The deal was upheld by Maine’s Supreme Judicial Court, which means activists have pretty much been defeated in trying to curtail the deal.

According to Nickie Sekera, the co-founder of Community Water Justice, the town’s water supplier was able to keep Fryeburg’s government largely out of the negotiations with Nestle.

“Our local municipal water supplier for Fryeburg, Maine, is run by a private company,” Sekera said in an interview with U.S. Uncut. “So it’s not run by a municipality… [so] they can engage in contracts with corporations such as Nestle much easier.”

Sekera said the residents of the town are “worn out” after such a long battle against the company.

“It’s very difficult to speak out publicly because it sometimes costs people their jobs,” she said. “Their ability to be employed with any connection to the town… because people in power who stand to benefit from this deal have ways of working things.”

In the following weeks, Nestle also plans to secure water sources in the cities of Oxbow Springs, Oregon, and Eldritch, Pennsylvania.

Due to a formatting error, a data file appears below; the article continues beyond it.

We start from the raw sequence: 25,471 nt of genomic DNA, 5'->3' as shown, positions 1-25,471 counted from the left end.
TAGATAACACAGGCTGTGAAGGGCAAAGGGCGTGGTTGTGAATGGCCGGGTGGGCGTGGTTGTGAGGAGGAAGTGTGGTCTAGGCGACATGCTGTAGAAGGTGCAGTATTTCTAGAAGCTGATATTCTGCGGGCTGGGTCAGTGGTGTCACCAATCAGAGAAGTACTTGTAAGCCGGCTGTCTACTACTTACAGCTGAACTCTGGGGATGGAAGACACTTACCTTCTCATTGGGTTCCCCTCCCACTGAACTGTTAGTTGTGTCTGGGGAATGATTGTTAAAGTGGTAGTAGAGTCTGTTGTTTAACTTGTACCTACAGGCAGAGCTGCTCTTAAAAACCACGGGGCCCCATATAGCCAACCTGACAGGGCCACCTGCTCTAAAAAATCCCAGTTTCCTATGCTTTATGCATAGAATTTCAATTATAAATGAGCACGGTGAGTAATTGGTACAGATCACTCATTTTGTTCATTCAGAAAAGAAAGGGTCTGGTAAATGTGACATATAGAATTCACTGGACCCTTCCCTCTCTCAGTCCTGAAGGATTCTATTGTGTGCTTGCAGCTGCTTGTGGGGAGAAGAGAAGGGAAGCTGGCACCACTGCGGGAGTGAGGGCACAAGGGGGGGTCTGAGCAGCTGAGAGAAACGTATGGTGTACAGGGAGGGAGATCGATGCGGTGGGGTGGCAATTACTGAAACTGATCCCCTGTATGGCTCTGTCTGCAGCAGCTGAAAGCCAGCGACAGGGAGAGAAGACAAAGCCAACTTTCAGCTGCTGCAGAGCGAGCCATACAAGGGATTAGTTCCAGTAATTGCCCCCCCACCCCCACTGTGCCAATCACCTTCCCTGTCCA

Nestle Continues Stealing World’s Water During Drought

The city of Sacramento is in the fourth year of a record drought – yet the Nestlé Corporation continues to bottle city water to sell back to the public at a big profit, local activists charge.

The Nestlé Water Bottling Plant in Sacramento is the target of a major press conference on Tuesday, March 17, by a water coalition that claims the company is draining up to 80 million gallons of water a year from Sacramento aquifers during the drought.

The coalition, the crunchnestle alliance, says that City Hall has made this use of the water supply possible through a “corporate welfare giveaway,” according to a press advisory.

A coalition of environmentalists, Native Americans and other concerned people announced the press conference will take place at March 17 at 5 p.m. at new Sacramento City Hall, 915 I Street, Sacramento.